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CHRISTCHURCH.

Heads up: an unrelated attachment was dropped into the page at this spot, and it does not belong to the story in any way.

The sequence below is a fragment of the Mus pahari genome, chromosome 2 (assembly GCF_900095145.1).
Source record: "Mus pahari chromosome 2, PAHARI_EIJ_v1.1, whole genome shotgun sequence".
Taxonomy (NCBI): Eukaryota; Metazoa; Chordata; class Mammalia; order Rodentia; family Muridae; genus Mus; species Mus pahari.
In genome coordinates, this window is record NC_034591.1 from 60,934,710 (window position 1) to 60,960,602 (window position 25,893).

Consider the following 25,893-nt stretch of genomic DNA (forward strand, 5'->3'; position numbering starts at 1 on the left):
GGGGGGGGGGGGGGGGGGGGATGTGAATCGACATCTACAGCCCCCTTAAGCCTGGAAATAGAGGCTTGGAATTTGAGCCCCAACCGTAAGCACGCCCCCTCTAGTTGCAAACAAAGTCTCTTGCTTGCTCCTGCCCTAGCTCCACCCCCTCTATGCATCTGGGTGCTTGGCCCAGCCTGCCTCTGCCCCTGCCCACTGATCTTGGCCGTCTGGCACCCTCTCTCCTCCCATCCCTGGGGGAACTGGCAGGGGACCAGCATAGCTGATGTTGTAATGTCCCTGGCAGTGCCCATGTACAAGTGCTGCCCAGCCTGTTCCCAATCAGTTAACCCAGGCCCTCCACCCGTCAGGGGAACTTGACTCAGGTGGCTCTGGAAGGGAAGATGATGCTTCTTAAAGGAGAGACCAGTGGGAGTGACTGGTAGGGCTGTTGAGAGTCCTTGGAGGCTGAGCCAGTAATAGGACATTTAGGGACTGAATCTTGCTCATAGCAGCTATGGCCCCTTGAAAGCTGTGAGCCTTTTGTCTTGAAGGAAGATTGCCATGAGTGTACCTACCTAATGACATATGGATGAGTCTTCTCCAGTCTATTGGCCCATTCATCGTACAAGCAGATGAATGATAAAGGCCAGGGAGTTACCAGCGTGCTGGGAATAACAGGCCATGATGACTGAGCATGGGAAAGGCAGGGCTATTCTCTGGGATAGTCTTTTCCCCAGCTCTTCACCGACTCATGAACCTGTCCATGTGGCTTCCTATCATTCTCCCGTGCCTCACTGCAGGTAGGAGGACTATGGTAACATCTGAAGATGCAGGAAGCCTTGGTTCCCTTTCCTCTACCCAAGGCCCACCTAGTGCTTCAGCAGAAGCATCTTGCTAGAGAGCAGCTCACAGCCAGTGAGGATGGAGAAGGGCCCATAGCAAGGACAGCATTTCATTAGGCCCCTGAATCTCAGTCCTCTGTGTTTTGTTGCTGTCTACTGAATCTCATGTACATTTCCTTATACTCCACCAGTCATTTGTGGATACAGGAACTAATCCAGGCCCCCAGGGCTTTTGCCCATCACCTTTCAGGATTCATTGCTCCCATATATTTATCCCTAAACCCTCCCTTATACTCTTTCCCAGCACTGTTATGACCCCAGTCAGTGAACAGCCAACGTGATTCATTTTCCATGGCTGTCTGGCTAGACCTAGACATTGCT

This Dat. In pursuance of the provisions of the Act, tho members of tho City Council met at ten o'clock this- morning, for tho purpose of bringing themselves under tho operation of the Municipal Corporations Act. Thero were prosent Messrs W. Wilson, Jameson, Tombs, Uuddenklau, Thomson, Sheppard, Anderson, and Calvert. Thcic were only two ratepayers present. Mr An icrson waa moved to the chair. The declaration having been made by members, in accordance with the Act, the election of alayor waa noxt proceeded with. Mr Gordon read tho proclamation by his Excellency the Governor, published in the General Government Gasette. Mr Anderson —lt now devolves upon us to exercise our privilege in choosing one from our own number, or ono outsido of our own number, as the case maybe, to fill tho oilice of Mayor of tho borough, It is unnecessary that I should say anything on tho subject, further than to ask one of you to nominate a gentleman to All that important office. Air Thomson—Mr Chairman and Gentlemen, I rise with very great pleasure to proposo to you a gentleman well qualified to occupy the important and honourable position of Mayor for the borough of Christchurch. and in doing so, I may be allowed briefly to advert to the circumstances under which we havo met this morning. You are all aware that on n certain petition, signed by a largo number of tlic citizens of Christchurch, the town has been proclaimed a borough under the Act passed iv tho last session of the General Assembly, and tbis proclamation has appeared in tho Gazette which I now have before mc, dated tho 2nd Juno, whero it Is stated that the Council, as it originally existed, is to como under the operation of the new Act from the date of the proclamation; and the Act which we aro now called upon to put in forco distinctly stipulates thnt wo Bhould meet this morning, for tho purpose of electing a Major. That is our first duty. This election is not to be considered as an ordinary one > As year succeeds year, tho Council will bo called upon to elect a gentleman to fill that very important position, and, of course, the first may always bo considered aa having had the greatest honour done him. The gentleman upon whom our ohoice will full this day will havo tho additional honour and privilege of knowing that, in being elected ns Mayor of Christchurch, ho is elected as Mayor of the principal borough in Canterbury. I think it is a position of which ovory burgess might well bo proud. I can well imagine that the gentleman whom we elect to-day, when in after years bo retires from public business, and surrounded by a family, some of whom may be on the point of commencing in tho world, would consider, with very great pride and satisfaction, the privilege of telling them that ho hail been elected first Mayor of the borough of Christchurch j and I am sure that nothing could be a greater incentive to those nbout to shift for themselves nnd commence in the world than to scv v, by thoir father's example, that with industry and perseverance, they might in all probability rata themselves to a similar position of honour in the world. It is necessary that we should make a good selection i and although tho Aut enables us to go outside, I think that on thlsjoccaslon it is quite unnecessary to do so. There are 'several requisites that any gentleman aspiring to tbis office should possess. I think he should bo activo and energetic i that ho should .be possessed of good, sound common sense; that he should have a good social position in the borough, and that he should be easy and comfortable in circumstances, and able to devote a considerable portion of liis timo to the in* terctte aad welfwrcof the burgesses, (Cheers.)